The Gospel of Matthew: Jesus Heals Two Demon Possessed Men. Part 2.  

28 And when he came to the other side, to the country of the Gadarenes, two demon-possessed men met him, coming out of the tombs, so fierce that no one could pass that way. 29 And behold, they cried out, “What have you to do with us, O Son of God? Have you come here to torment us before the time?” (Matthew 8:28–29 (ESV)

Following the stilling of the storm (Matt. 8:23-27), Jesus and His disciples arrive on the eastern shore of the Sea of Galilee. They arrive to the country of the Gadarenes.

When Jesus and the disciples arrived, two demon-possessed men met the Lord. The men do not seem interest in the disciples; only Jesus. They were singularly focused on the Lord.

“Casting out demons was one of the most frequent acts of healing that Jesus performed during the three years that He ministered before going to the cross. In fact, one cannot walk away from reading the Synoptic Gospels—Matthew, Mark, and Luke—without being struck by the flurry of demonic activity that characterized the Holy Land in the first century,” explains Dr. R. C. Sproul.

Note that the demoniacs recognized who Jesus was. The text says the demons cried out. The phrase they cried out (κράζω; krazo) means to scream. The implication is that this shout was an unpleasant sound. It was not a cry of joy but of agony.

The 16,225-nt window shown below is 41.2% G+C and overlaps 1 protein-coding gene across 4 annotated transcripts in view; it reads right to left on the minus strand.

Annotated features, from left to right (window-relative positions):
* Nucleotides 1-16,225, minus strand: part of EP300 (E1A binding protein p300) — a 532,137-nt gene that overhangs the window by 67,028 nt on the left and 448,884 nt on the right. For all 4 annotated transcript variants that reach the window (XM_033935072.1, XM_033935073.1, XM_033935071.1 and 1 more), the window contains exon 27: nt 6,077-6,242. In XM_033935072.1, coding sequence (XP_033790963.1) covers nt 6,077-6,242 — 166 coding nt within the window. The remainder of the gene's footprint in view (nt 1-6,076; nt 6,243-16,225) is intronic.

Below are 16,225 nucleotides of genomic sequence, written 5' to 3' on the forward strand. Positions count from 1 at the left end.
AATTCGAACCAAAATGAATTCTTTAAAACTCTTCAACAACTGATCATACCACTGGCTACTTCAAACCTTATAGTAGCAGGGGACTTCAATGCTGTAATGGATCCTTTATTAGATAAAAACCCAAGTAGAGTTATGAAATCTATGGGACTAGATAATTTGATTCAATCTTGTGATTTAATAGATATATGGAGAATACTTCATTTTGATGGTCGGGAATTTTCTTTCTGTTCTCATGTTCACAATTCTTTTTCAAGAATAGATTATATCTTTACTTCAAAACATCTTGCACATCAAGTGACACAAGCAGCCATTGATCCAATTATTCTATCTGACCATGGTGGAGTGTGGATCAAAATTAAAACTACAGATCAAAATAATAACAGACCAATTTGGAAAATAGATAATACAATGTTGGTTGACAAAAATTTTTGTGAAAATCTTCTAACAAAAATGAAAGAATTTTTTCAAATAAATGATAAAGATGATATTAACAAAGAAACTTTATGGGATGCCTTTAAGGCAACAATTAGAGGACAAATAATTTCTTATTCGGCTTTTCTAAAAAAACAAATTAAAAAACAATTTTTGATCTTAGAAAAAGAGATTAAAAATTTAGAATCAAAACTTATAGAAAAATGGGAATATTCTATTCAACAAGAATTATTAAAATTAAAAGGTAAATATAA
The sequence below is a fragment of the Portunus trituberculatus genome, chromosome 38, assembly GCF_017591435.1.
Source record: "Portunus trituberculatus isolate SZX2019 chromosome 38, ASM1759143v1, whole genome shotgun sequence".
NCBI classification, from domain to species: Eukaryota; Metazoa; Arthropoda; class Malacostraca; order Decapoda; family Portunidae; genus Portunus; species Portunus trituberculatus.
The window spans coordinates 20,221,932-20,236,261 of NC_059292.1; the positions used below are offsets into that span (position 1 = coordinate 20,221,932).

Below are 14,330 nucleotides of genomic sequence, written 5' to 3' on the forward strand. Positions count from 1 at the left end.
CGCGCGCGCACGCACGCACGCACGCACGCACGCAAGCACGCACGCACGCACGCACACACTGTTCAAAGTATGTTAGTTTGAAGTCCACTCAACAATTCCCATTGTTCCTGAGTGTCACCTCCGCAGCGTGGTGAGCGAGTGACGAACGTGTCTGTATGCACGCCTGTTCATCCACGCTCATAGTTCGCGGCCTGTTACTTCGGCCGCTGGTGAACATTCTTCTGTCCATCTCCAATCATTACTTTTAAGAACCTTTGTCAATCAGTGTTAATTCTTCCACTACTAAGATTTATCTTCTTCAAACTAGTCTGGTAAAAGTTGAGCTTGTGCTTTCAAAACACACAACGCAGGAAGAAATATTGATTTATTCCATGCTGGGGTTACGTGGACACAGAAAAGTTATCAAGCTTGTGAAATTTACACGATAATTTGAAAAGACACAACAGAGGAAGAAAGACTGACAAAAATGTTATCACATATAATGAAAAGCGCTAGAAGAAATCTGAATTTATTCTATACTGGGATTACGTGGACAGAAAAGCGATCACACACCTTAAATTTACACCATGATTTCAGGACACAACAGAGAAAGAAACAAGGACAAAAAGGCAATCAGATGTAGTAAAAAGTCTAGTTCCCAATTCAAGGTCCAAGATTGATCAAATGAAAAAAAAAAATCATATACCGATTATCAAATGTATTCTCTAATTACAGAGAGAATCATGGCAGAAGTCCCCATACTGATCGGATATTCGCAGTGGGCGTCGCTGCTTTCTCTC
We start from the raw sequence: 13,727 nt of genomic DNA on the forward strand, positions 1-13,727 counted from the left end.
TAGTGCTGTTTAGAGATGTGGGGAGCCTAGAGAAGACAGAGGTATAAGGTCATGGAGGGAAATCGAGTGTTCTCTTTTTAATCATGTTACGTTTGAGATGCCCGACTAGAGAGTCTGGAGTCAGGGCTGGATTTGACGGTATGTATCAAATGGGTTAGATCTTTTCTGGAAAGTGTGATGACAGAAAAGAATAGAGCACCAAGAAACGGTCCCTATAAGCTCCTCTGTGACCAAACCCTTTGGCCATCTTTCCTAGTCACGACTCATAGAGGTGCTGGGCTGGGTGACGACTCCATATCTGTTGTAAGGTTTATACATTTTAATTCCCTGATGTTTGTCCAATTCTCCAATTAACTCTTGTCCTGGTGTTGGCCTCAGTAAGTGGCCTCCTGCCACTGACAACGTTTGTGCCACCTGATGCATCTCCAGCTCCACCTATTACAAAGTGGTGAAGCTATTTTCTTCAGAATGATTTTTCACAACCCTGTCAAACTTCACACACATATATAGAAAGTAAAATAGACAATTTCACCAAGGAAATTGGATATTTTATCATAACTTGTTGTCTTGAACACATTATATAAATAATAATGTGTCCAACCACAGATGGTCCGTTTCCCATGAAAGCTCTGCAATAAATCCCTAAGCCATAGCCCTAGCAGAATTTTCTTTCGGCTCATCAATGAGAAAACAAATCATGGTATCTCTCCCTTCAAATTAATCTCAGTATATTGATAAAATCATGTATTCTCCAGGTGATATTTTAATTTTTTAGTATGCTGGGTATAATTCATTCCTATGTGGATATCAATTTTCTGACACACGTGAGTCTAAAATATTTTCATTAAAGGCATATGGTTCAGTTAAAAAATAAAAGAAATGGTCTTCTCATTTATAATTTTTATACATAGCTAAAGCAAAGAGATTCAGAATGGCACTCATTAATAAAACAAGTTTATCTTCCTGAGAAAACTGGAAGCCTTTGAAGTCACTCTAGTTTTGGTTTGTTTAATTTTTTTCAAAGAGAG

With an unpleasant scream, the demons said, ““What have you to do with us, O Son of God? Have you come here to torment us before the time?” Let us examine both statements separately.

“What have you to do with us, O Son of God?” The demons asked a question of Jesus was to why He was at Gadara. They also acknowledged who He was, and is; the Son of God.

“As applied to Jesus, the title reflects Jesus’ unique relation to the Father (Matt. 11:27; 16:16; 21:38). The tri-unity of the one, true God is implied,” states Dr. Sproul.

Their second question was, “Have you come here to torment us before the time?” The demons complained that the Day of Judgment had not yet arrived. They knew such a day was coming but they did not want it to be now.

“Satan and his demons are mentioned throughout the Bible, and we are told to put on the armor of God to battle them successfully (Eph. 6:10–20). We should not be surprised that our Lord’s earthly ministry was the occasion of an increase in demonic activity. After all, 1 John 3:8 explains that “the reason the Son of God appeared was to destroy the works of the devil.” The evil spirits opposed Christ because they knew who He was and that He came to bring about their final defeat (Luke 4:33–34),” concludes Dr. Sproul.

“The Bible teaches that although God cannot do any evil Himself, He is nonetheless in control of evil, and that evil serves to advance His ultimately good purposes. This is good news for us, because it means that every evil we endure will be used by God for a good end. We do not always see how this happens on this side of glory, but we can be sure that God will ultimately bring good out of every evil.”

Soli deo Gloria!

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